Gift Giving For The Patient

For Caretakers and Friends - December 20, 2014

With the end of the year and the holidays nearly upon us many of us are thinking of gift giving and when a person in your life has a major illness it can sometimes be challenging to find the right gift. I've recently had two different people ask me for suggestions for appropriate gifts to get for someone with a major illness. One person recently learned of a friend's brain cancer diagnosis and wondered what she could send to the patient that would be useful and comforting. The other person had noticed that an elderly relative with Alzheimer's disease appeared to be declining in the last several months and wanted to know if there were specific gifts she could send that might help the patient feel more comfortable in the assisted living facility as their memory declines. I was glad that they were thoughtfully researching options for appropriate gifts.

From the time that my husband was first diagnosed with cancer and throughout the time that he was sick we received a steady supply of gifts in the mail. Within a day or two of letting people know about his diagnosis a hat arrived from a dear friend and the hats continued to arrive for months. My husband particularly liked silly things so before long he had dozens of hats that looked like Muppets, robots, pumpkins, monsters, and characters from video games along with several other plain, more professional looking hats. A hat or head scarf is often considered the "traditional" gift to send to someone with a cancer diagnosis. My husband had very long hair so right before his first chemo treatment he had his hair cut off and donated it to charity. With his newly bald head the hats were a welcome and useful gift. However it really isn't safe to assume that every person with a cancer diagnosis will need and welcome a hat or head scarf, especially once they have received a few. Not all chemotherapy causes the patient to lose hair and some patients prefer not to cover their heads. It's similar to the tradition of bringing home cooked meals to a family when someone is sick. While much of the time it's a helpful and welcome gift sometimes because of the patient's dietary restrictions or preferences or symptoms giving a meal is not helpful at all. It is because of this that I recommend that you do not automatically give the expected or traditional gift and instead find out what the patient might find useful.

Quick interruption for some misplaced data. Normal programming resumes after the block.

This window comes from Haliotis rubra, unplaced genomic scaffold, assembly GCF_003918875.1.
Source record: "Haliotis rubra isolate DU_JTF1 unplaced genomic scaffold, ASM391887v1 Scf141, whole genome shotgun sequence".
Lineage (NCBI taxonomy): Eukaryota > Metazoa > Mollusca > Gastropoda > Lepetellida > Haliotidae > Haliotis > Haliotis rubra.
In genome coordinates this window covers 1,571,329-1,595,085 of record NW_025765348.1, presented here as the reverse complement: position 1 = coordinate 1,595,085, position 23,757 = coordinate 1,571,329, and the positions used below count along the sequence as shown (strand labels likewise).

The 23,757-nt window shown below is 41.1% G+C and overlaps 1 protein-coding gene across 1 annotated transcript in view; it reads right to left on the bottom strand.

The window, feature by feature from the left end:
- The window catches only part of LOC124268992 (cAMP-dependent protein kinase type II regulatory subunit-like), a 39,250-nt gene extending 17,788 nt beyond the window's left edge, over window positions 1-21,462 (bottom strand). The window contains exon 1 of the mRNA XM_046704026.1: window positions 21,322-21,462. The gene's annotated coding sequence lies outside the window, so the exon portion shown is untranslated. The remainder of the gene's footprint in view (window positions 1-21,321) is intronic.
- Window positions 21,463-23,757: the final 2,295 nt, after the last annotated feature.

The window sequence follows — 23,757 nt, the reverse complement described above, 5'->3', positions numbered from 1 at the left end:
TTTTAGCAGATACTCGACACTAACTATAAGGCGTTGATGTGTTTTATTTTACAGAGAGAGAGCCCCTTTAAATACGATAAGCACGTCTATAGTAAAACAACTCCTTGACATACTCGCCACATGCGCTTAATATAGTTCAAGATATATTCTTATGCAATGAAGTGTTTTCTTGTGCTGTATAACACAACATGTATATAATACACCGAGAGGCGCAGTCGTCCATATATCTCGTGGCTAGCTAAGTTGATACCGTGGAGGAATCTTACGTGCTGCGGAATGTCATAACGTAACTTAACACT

One of the easiest ways to find the right gift is to simply ask the patient or their care giver or a close family member. Asking is almost always the best policy but you may find people will tell you not to bother with a gift. Therefore I recommend you offer specific suggestions rather than asking "What do you need or want?" Instead spend a little time thinking about the individual and do a little research about the kinds of things that might be helpful for someone coping with their particular condition. Then ask if the patient might appreciate a hat or whatever you think might be a good idea. You can do your research by looking online for information about the illness which will give you a better understanding of the symptoms and issues the patient may be dealing with to help you find something useful. It can also be helpful to ask someone else you know who has or had the same illness or post questions in online discussion forums about the illness. By doing a little bit of research and thinking about the individual you can narrow it down to a few choices that will make the conversation flow smoothly.

Also it is important to remember that just because someone has a major illness you do not need to choose a gift that you think will help with the illness. It is of course our most common thought when we know someone is dealing with illness, we want to give something that helps. However the patient may really appreciate receiving something "normal" that you know they will enjoy unrelated to the illness. Often when you are dealing with major illness it becomes a part of your identity; it is the way that people relate to you. So it can be incredibly refreshing to have someone acknowledge the patient from life before illness. This of course depends on the specifics of the situation.

When it comes to gift giving for a patient, it is important to think about the patient as an individual rather than "a person with X disease". Remember who they are as a whole person first.  In doing this, whatever gift you choose you will find the appropriate thing that will provide the comfort and acknowledgement you want to give.